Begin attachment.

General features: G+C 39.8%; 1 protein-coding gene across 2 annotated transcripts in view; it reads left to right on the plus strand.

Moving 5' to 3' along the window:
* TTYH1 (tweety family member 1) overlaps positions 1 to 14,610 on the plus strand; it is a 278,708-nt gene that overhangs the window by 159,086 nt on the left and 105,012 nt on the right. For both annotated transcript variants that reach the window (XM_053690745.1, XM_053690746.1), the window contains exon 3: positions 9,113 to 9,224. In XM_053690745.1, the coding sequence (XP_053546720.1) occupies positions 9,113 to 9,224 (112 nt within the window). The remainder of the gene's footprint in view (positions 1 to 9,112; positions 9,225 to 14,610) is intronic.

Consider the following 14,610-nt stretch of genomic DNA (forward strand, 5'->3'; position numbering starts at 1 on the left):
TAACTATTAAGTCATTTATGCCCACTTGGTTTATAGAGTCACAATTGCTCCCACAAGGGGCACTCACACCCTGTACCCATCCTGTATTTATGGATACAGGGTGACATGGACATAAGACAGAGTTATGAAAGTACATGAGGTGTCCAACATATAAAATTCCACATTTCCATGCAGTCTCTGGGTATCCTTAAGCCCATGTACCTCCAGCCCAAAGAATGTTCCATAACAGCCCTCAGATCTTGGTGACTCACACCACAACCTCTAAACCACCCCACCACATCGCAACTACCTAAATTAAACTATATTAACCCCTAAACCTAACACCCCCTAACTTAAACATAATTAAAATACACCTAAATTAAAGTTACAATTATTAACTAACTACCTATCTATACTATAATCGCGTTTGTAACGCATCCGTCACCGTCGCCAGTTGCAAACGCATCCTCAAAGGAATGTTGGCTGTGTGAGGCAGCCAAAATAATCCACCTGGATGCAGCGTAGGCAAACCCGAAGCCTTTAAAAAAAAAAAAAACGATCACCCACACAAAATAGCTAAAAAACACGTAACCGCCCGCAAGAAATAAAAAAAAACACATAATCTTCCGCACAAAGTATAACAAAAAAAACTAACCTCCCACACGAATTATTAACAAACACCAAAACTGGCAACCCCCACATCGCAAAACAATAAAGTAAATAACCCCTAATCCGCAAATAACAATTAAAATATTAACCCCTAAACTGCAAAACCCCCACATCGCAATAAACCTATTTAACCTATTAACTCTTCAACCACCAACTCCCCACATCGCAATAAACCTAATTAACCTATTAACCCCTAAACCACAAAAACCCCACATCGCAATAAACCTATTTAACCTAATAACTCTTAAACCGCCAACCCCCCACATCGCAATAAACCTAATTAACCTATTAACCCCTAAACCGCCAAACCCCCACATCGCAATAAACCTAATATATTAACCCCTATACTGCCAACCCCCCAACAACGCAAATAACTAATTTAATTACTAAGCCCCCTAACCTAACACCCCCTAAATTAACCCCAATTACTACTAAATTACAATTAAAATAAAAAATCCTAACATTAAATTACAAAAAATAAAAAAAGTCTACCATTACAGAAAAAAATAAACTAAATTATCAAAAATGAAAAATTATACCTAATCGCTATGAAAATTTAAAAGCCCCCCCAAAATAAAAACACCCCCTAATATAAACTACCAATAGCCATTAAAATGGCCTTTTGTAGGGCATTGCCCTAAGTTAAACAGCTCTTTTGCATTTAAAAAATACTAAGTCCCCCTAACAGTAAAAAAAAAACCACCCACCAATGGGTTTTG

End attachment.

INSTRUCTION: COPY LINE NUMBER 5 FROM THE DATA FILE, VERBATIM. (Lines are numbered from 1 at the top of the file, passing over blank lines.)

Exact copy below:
TAACTATTAAGTCATTTATGCCCACTTGGTTTATAGAGTCACAATTGCTCCCACAAGGGGCACTCACACCCTGTACCCATCCTGTATTTATGGATACAGGGTGACATGGACATAAGACAGAGTTATGAAAGTACATGAGGTGTCCAACATATAAAATTCCACATTTCCATGCAGTCTCTGGGTATCCTTAAGCCCATGTACCTCCAGCCCAAAGAATGTTCCATAACAGCCCTCAGATCTTGGTGACTCACACCACAACCTCTAAACCACCCCACCACATCGCAACTACCTAAATTAAACTATATTAACCCCTAAACCTAACACCCCCTAACTTAAACATAATTAAAATACACCTAAATTAAAGTTACAATTATTAACTAACTACCTATCTATACTATAATCGCGTTTGTAACGCATCCGTCACCGTCGCCAGTTGCAAACGCATCCTCAAAGGAATGTTGGCTGTGTGAGGCAGCCAAAATAATCCACCTGGATGCAGCGTAGGCAAACCCGAAGCCTTTAAAAAAAAAAAAAACGATCACCCACACAAAATAGCTAAAAAACACGTAACCGCCCGCAAGAAATAAAAAAAAACACATAATCTTCCGCACAAAGTATAACAAAAAAAACTAACCTCCCACACGAATTATTAACAAACACCAAAACTGGCAACCCCCACATCGCAAAACAATAAAGTAAATAACCCCTAATCCGCAAATAACAATTAAAATATTAACCCCTAAACTGCAAAACCCCCACATCGCAATAAACCTATTTAACCTATTAACTCTTCAACCACCAACTCCCCACATCGCAATAAACCTAATTAACCTATTAACCCCTAAACCACAAAAACCCCACATCGCAATAAACCTATTTAACCTAATAACTCTTAAACCGCCAACCCCCCACATCGCAATAAACCTAATTAACCTATTAACCCCTAAACCGCCAAACCCCCACATCGCAATAAACCTAATATATTAACCCCTATACTGCCAACCCCCCAACAACGCAAATAACTAATTTAATTACTAAGCCCCCTAACCTAACACCCCCTAAATTAACCCCAATTACTACTAAATTACAATTAAAATAAAAAATCCTAACATTAAATTACAAAAAATAAAAAAAGTCTACCATTACAGAAAAAAATAAACTAAATTATCAAAAATGAAAAATTATACCTAATCGCTATGAAAATTTAAAAGCCCCCCCAAAATAAAAACACCCCCTAATATAAACTACCAATAGCCATTAAAATGGCCTTTTGTAGGGCATTGCCCTAAGTTAAACAGCTCTTTTGCATTTAAAAAATACTAAGTCCCCCTAACAGTAAAAAAAAAACCACCCACCAATGGGTTTTG